by Eli Hazan
Globalization may have generated challenges for our image, but it also allows us to highlight the greatest Israeli qualities.
There is no doubt. The boycott movement against Israel is growing and strengthening.
In an era when financial interests play a key role, when bad can be portrayed as good and moral values can be made to seem negative, when the murders of innocent people can be portrayed in such a skewed light and disconnected from their context, it would appear that Israel has no chance of winning the war of delegitimization that is being waged against it, the world's only Jewish state, and, not coincidentally, the only real democracy in the Middle East. "Appear" being the operative word.
But we need to take a hard look at reality, without any embellishment, with a controlled and clear-headed perspective that takes into account all the negative factors that affect our situation for the worse, as well as all the positive factors that grant us the ability to deal with the seemingly impossible situation. In this context, one can't help but recall the words spoken by late Zionist leader Ze'ev Jabotinsky: If it is difficult, then it is possible.
Many of the media outlets in Israel do their job well enough, presenting the complex reality of the boycotts against Israel -- but they do only half the work. They should also present the other side of the coin. For every boycott movement and initiative against Israel there is the Israeli creativity, endless investment in development, originality, extraordinary human capital, rapid comprehension, productivity and outside-the-box thinking that stands in our favor. There is also our self-criticism, which at times can be excessive. All of this creates a unique mixture that increasingly allows us to break down the misguided perceptions about us.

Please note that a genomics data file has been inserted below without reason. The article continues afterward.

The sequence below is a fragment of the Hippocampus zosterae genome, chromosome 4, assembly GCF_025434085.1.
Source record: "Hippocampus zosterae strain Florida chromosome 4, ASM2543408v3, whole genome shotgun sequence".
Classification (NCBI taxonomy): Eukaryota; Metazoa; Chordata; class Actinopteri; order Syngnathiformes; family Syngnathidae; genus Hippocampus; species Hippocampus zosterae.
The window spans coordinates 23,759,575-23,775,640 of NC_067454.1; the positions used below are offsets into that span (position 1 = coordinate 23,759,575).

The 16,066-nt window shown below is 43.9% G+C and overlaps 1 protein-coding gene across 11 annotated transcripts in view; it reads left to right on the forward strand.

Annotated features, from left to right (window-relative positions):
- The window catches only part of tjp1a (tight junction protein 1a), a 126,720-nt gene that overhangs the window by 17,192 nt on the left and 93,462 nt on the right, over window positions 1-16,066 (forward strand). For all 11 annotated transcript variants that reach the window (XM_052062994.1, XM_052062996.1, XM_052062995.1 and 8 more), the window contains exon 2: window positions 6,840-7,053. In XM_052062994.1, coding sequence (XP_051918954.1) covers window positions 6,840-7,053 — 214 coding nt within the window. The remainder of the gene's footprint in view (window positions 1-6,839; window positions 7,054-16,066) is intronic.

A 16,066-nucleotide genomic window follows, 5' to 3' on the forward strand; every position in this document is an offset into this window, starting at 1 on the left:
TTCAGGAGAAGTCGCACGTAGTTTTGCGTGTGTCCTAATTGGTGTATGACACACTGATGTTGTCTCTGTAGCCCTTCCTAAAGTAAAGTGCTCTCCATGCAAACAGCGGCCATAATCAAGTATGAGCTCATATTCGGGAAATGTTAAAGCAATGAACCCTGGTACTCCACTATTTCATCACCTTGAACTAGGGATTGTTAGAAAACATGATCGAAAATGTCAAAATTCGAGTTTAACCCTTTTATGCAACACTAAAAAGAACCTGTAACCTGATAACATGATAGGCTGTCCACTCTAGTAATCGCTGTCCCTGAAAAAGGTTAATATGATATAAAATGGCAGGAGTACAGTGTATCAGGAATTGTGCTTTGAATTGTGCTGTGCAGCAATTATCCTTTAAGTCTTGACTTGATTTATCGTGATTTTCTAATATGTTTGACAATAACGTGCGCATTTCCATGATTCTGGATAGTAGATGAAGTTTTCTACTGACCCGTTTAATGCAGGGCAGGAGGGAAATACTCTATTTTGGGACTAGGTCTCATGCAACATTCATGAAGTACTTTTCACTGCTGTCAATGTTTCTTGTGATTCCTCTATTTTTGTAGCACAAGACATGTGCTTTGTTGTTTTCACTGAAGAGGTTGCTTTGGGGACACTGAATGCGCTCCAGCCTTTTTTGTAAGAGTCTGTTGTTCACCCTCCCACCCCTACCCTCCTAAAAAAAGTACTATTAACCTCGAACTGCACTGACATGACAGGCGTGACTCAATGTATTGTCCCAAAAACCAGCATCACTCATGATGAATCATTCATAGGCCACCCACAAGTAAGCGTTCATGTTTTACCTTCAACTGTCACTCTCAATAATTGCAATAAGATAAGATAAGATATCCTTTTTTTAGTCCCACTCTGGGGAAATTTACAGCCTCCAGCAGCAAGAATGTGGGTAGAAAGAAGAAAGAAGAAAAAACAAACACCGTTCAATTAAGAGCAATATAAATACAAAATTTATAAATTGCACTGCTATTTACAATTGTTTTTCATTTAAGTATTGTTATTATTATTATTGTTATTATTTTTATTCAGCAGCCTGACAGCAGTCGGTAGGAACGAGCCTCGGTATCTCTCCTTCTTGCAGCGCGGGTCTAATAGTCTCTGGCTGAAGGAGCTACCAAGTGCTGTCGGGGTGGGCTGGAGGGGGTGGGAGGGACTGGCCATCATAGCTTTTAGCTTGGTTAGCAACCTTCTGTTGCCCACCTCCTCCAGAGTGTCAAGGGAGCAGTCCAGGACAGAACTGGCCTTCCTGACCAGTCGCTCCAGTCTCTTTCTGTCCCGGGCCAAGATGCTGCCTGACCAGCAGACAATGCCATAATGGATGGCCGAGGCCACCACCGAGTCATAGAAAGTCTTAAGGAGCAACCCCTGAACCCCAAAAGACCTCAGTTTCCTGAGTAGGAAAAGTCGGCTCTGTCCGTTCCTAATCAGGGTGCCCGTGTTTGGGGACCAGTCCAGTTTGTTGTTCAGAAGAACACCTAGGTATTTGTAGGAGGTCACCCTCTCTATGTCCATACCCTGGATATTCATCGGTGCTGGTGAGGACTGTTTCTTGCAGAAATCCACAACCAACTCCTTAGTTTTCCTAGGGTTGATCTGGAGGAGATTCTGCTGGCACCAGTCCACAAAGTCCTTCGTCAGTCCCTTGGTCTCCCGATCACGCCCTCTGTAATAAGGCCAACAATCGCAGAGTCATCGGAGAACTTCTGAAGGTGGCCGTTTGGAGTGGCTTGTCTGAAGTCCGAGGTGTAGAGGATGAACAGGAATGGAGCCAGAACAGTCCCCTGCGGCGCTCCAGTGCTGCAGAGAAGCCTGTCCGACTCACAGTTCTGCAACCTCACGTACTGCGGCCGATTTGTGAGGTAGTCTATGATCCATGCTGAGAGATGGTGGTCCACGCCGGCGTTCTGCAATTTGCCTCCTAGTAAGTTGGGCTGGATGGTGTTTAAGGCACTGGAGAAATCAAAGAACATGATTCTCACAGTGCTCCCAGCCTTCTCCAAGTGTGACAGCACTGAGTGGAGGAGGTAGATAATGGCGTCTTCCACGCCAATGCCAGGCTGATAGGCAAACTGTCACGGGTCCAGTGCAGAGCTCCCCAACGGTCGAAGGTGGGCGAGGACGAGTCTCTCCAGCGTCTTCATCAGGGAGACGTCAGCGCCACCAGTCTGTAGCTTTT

This, for example, was evident when Transportation and Intelligence Minister Yisrael Katz (Likud) signed a joint transport security agreement with newly appointed British Ambassador to Israel David Quarrey last week. Katz works hard to tighten cooperation in areas related to aviation agreements and building the light rail, but he also goes beyond this, and he's not they only one.
And anyway, it seems that those who have such a pessimistic outlook on the boycott movement have lost all perspective. Israel's international standing is better than it has ever been. We have a tendency to forget the Arab boycott that impacted Israel for decades and the intense international criticism that we faced long before we controlled Judea and Samaria. Globalization may have generated new challenges for our image, but it also allows us to highlight the Israeli qualities that benefit so many people around the world. Not just the IDF emergency rescue missions, but also medical and scientific inventions and innovations in technology and medicine that have led many to prefer quality over criticism.
In the coming days, the fate of the natural gas industry outline will be decided. Now especially, passing the outline carries with it great significance. It is not only about the flow of economic capital to be put towards critical needs that will benefit Israeli society, but also the capital that will advance research and development to help us deal not only with the boycott against Israel, but also to let us persevere and become a superpower -- albeit one small in land, but great in its people.
Eli Hazan is the Likud party's director of communications and international relations.
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